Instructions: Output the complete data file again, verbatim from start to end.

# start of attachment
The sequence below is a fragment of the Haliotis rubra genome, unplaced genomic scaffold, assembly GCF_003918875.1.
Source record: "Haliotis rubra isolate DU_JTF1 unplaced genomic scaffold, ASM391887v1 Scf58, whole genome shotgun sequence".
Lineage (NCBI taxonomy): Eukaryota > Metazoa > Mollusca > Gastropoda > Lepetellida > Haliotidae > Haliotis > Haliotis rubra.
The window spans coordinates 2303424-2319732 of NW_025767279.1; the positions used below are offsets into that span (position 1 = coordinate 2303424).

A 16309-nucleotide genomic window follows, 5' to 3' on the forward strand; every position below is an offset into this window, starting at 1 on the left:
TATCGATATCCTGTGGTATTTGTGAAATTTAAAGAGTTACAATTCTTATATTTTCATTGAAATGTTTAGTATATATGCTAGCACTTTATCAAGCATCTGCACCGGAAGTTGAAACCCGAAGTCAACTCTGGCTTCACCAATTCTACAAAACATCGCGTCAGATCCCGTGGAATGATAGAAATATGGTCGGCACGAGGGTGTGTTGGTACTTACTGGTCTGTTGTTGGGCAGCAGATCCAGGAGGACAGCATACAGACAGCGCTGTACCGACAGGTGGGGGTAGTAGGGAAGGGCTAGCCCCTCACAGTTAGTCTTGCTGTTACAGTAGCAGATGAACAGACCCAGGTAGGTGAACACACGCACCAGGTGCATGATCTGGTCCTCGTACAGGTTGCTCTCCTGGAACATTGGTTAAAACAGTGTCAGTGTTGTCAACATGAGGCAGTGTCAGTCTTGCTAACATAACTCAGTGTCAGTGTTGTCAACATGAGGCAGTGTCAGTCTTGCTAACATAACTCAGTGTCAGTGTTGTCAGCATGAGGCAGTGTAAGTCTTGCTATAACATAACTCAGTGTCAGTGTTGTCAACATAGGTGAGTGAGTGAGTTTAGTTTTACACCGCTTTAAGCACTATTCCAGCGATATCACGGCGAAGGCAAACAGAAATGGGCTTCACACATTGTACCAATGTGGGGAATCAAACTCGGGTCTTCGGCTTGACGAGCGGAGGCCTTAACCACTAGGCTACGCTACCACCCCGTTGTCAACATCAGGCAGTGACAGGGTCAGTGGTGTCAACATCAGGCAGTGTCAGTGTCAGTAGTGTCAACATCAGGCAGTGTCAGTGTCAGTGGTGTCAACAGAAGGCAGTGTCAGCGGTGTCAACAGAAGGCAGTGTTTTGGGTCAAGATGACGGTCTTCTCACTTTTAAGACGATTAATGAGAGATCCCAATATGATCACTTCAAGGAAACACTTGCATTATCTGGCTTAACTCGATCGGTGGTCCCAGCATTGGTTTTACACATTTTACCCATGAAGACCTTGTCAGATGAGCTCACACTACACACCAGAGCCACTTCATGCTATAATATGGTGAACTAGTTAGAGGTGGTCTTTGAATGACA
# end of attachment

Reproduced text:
The sequence below is a fragment of the Haliotis rubra genome, unplaced genomic scaffold, assembly GCF_003918875.1.
Source record: "Haliotis rubra isolate DU_JTF1 unplaced genomic scaffold, ASM391887v1 Scf58, whole genome shotgun sequence".
Lineage (NCBI taxonomy): Eukaryota > Metazoa > Mollusca > Gastropoda > Lepetellida > Haliotidae > Haliotis > Haliotis rubra.
The window spans coordinates 2303424-2319732 of NW_025767279.1; the positions used below are offsets into that span (position 1 = coordinate 2303424).

A 16309-nucleotide genomic window follows, 5' to 3' on the forward strand; every position below is an offset into this window, starting at 1 on the left:
TATCGATATCCTGTGGTATTTGTGAAATTTAAAGAGTTACAATTCTTATATTTTCATTGAAATGTTTAGTATATATGCTAGCACTTTATCAAGCATCTGCACCGGAAGTTGAAACCCGAAGTCAACTCTGGCTTCACCAATTCTACAAAACATCGCGTCAGATCCCGTGGAATGATAGAAATATGGTCGGCACGAGGGTGTGTTGGTACTTACTGGTCTGTTGTTGGGCAGCAGATCCAGGAGGACAGCATACAGACAGCGCTGTACCGACAGGTGGGGGTAGTAGGGAAGGGCTAGCCCCTCACAGTTAGTCTTGCTGTTACAGTAGCAGATGAACAGACCCAGGTAGGTGAACACACGCACCAGGTGCATGATCTGGTCCTCGTACAGGTTGCTCTCCTGGAACATTGGTTAAAACAGTGTCAGTGTTGTCAACATGAGGCAGTGTCAGTCTTGCTAACATAACTCAGTGTCAGTGTTGTCAACATGAGGCAGTGTCAGTCTTGCTAACATAACTCAGTGTCAGTGTTGTCAGCATGAGGCAGTGTAAGTCTTGCTATAACATAACTCAGTGTCAGTGTTGTCAACATAGGTGAGTGAGTGAGTTTAGTTTTACACCGCTTTAAGCACTATTCCAGCGATATCACGGCGAAGGCAAACAGAAATGGGCTTCACACATTGTACCAATGTGGGGAATCAAACTCGGGTCTTCGGCTTGACGAGCGGAGGCCTTAACCACTAGGCTACGCTACCACCCCGTTGTCAACATCAGGCAGTGACAGGGTCAGTGGTGTCAACATCAGGCAGTGTCAGTGTCAGTAGTGTCAACATCAGGCAGTGTCAGTGTCAGTGGTGTCAACAGAAGGCAGTGTCAGCGGTGTCAACAGAAGGCAGTGTTTTGGGTCAAGATGACGGTCTTCTCACTTTTAAGACGATTAATGAGAGATCCCAATATGATCACTTCAAGGAAACACTTGCATTATCTGGCTTAACTCGATCGGTGGTCCCAGCATTGGTTTTACACATTTTACCCATGAAGACCTTGTCAGATGAGCTCACACTACACACCAGAGCCACTTCATGCTATAATATGGTGAACTAGTTAGAGGTGGTCTTTGAATGACA